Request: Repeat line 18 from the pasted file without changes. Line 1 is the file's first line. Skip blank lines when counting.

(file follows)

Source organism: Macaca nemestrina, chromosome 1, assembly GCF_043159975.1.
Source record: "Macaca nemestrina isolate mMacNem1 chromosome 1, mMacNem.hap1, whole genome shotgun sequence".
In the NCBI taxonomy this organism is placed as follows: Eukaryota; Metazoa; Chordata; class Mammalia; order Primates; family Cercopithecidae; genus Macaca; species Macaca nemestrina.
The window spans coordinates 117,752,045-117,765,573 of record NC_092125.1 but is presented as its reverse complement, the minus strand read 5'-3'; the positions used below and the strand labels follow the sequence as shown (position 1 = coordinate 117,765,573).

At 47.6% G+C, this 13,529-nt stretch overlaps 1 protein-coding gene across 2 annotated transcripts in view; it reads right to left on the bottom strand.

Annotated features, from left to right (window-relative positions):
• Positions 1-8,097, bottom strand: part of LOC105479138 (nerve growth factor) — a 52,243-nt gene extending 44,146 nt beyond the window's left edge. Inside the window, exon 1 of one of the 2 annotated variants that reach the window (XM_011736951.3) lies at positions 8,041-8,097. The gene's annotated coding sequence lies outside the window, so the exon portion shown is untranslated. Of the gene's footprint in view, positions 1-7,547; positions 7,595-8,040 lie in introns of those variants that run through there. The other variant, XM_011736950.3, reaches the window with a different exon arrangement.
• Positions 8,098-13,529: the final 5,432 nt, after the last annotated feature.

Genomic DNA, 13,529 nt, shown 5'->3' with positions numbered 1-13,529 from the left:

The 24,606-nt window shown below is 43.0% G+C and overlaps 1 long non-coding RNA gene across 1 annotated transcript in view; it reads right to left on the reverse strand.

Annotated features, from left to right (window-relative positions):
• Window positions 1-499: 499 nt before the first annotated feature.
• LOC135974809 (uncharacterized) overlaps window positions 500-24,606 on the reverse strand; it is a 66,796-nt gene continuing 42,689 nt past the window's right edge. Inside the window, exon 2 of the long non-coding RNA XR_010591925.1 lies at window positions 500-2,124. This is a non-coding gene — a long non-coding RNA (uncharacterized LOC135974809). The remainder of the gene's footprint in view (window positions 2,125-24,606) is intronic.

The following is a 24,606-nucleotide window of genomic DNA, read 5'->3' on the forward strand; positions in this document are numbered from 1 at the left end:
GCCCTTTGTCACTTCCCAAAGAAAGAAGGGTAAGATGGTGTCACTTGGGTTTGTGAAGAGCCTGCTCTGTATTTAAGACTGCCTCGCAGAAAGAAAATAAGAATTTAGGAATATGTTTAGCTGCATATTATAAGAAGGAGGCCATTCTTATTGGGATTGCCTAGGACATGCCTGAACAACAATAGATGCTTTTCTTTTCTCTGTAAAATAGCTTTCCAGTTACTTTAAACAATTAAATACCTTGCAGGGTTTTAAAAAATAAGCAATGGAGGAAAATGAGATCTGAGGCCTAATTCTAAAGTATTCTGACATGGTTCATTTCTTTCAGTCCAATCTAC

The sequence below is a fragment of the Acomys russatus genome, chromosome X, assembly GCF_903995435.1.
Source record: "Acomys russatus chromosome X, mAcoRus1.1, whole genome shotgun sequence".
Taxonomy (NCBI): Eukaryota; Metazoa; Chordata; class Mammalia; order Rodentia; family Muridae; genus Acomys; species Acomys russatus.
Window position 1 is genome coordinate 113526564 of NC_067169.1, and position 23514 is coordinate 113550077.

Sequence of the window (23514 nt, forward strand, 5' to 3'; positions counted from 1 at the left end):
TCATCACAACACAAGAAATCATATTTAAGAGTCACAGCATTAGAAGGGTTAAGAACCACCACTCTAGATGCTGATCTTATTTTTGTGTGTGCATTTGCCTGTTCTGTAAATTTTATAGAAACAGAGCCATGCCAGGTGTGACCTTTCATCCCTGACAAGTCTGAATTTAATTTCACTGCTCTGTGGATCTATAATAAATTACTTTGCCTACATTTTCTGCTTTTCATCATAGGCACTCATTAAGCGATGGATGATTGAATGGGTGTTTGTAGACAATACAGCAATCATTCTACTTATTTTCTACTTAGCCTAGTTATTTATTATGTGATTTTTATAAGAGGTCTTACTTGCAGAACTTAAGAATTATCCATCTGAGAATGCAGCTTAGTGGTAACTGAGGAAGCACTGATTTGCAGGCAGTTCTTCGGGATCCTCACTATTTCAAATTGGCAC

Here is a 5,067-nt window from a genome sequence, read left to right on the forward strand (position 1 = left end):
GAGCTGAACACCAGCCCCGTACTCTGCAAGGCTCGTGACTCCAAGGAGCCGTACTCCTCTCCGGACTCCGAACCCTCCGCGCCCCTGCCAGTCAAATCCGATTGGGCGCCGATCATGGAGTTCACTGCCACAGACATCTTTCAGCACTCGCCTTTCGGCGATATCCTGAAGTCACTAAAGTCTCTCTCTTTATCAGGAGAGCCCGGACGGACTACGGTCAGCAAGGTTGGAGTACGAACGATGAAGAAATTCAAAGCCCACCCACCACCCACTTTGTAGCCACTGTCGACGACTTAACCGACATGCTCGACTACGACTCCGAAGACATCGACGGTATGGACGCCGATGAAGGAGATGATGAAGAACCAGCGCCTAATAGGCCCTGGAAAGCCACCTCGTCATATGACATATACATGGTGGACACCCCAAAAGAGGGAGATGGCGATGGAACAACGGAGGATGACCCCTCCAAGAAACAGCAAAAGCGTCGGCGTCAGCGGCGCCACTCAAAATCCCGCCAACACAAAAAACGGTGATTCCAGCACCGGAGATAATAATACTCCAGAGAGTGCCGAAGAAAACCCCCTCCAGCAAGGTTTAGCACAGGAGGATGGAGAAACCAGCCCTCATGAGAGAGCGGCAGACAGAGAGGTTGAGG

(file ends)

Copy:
Taxonomy (NCBI): Eukaryota; Metazoa; Chordata; class Mammalia; order Rodentia; family Muridae; genus Acomys; species Acomys russatus.